Guide told me he was taken aback. The obvious discomfort that Toys revealed was that he knew, on some level, that all of these toys were shit; that in any ultimate existential sense, they didn’t amount to anything. Guide didn’t know what to say, and I can’t recall what he did
say. What gave him meaning, of course, was teaching young people about values that they might use to guide their lives; or now, as a dean of humanities, running a department in which the faculty members were committed to the same agenda. I don’t think he said that, however, precisely because of the issue of existential strain. What could he say to Toys, really? Your life is a mistake? These toys are worthless, they have nothing to do with what’s really important? As I said, I don’t recall what he said to Toys, but to me he said something along the lines of, “There are no shortcuts. Either you are living a life that is real, that is courageous, that is existentially valid, or you aren’t. Toys was suffering because he understood that he had made the wrong choice.” Once again, this is a true story; this exchange actually occurred.
I think there is something crucially important here, not merely to understanding Toys, or Autonomous—whose own situations are neither here nor there, really—but America in general. Why America Failed
describes a hustling culture in which the nation repeatedly rejected the possibility of the “other path,” whether it was offered by Emerson or Thoreau or Mumford or Jimmy Carter, and opted instead for what Sartre referred to as “bad faith” (mauvaise foi
): the phenomenon whereby a human being under pressure from societal forces adopts false values and disowns his/her innate freedom to act, to live an authentic life. (What Tolstoy’s Ivan Illych realized too late, just before he died.) The American Dream was a siren song, and now that it has run aground on the rocks, Americans are left with nothing, because they thought what Emerson et al. were saying was just a lot of soft-headed rot. Toys, to his credit, was not bitter; he was just hurting and confused, in need of guidance. Maybe there’s hope for him after all (I suppose I should check back with Dean Guide as to how things turned out). But the case of Autonomous is, I suspect, much more typical, the path (again, pardon the hyperbole) of revenge of Christian Europe against the Jews: lash out in your existential guilt, your hatred and impotence.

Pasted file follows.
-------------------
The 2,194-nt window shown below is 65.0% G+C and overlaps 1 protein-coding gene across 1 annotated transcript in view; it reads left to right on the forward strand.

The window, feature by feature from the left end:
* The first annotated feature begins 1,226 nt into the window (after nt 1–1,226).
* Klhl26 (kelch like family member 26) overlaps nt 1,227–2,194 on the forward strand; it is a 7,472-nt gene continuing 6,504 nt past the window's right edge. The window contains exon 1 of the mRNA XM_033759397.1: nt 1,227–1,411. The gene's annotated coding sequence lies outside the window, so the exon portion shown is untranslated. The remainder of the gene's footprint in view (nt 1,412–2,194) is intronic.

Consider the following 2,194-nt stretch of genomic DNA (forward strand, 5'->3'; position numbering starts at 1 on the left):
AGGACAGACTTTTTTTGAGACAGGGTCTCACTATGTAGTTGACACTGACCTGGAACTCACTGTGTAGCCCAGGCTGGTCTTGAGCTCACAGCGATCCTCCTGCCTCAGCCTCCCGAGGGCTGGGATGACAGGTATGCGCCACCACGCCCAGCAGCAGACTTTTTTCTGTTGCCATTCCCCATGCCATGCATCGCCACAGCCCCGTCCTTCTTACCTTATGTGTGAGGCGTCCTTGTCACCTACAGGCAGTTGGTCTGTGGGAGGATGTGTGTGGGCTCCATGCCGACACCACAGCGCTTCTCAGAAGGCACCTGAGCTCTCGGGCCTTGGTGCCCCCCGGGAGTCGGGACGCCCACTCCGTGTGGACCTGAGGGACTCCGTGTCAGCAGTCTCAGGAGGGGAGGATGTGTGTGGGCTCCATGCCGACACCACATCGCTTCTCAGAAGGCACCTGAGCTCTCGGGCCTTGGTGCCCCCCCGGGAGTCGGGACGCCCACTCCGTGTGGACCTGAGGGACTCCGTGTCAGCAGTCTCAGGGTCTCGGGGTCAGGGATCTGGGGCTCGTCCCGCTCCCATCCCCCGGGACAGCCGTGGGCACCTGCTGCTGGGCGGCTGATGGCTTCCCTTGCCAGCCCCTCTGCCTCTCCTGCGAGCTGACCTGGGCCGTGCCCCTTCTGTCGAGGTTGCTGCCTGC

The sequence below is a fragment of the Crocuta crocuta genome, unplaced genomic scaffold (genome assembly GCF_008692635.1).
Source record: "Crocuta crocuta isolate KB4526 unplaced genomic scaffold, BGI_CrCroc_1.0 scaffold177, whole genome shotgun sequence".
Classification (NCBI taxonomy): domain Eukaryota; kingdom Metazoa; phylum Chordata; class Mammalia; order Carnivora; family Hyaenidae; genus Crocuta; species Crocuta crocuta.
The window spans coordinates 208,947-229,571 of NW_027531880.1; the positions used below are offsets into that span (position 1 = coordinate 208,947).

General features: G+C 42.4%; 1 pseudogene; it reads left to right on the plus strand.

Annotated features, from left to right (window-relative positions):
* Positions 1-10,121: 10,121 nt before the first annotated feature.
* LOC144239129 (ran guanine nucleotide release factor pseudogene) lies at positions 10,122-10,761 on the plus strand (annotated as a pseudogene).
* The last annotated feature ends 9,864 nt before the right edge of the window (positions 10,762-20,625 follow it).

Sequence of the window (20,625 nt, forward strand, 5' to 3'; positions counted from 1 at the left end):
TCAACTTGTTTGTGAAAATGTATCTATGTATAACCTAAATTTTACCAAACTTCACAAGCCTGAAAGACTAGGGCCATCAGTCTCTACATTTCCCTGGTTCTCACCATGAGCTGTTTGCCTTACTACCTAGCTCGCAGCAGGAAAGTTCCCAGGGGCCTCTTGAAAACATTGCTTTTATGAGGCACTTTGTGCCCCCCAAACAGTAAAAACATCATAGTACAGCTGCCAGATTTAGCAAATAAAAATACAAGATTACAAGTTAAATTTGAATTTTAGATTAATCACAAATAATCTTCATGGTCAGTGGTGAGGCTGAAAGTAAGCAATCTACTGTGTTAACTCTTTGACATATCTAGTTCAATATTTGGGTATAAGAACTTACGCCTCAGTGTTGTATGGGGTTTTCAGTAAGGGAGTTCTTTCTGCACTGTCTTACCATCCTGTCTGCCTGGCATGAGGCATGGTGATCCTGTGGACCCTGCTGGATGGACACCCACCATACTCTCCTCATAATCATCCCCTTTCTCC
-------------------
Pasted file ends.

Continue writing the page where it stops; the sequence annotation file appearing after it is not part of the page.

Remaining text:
If you ask me what can be done about America, about this psychological configuration, you of course already know my answer: nothing. There is
no remedy; this is as obvious as horns on a bull. I write this not to ‘rectify’ the situation, but merely to illuminate another aspect of our national suicide, one that I have thus far not seen in print. Of course, for a whole host of reasons, I’m not expecting any great public discussion to follow in the wake of this essay; that would be a miracle all its own. But I think it’s worth putting the argument out there, if only for the tiny handful of people who might want to think about it. Long ago, Americans bet on the wrong horse, and they are now unable to change horses in midstream. This existential failure, it seems to me, is a crucial piece of the puzzle as to why we are now in a state of widespread collapse. We stare down from a peak in Darien, and on some level we really do understand it: we blew it; there is no place to go.
©Morris Berman, 2013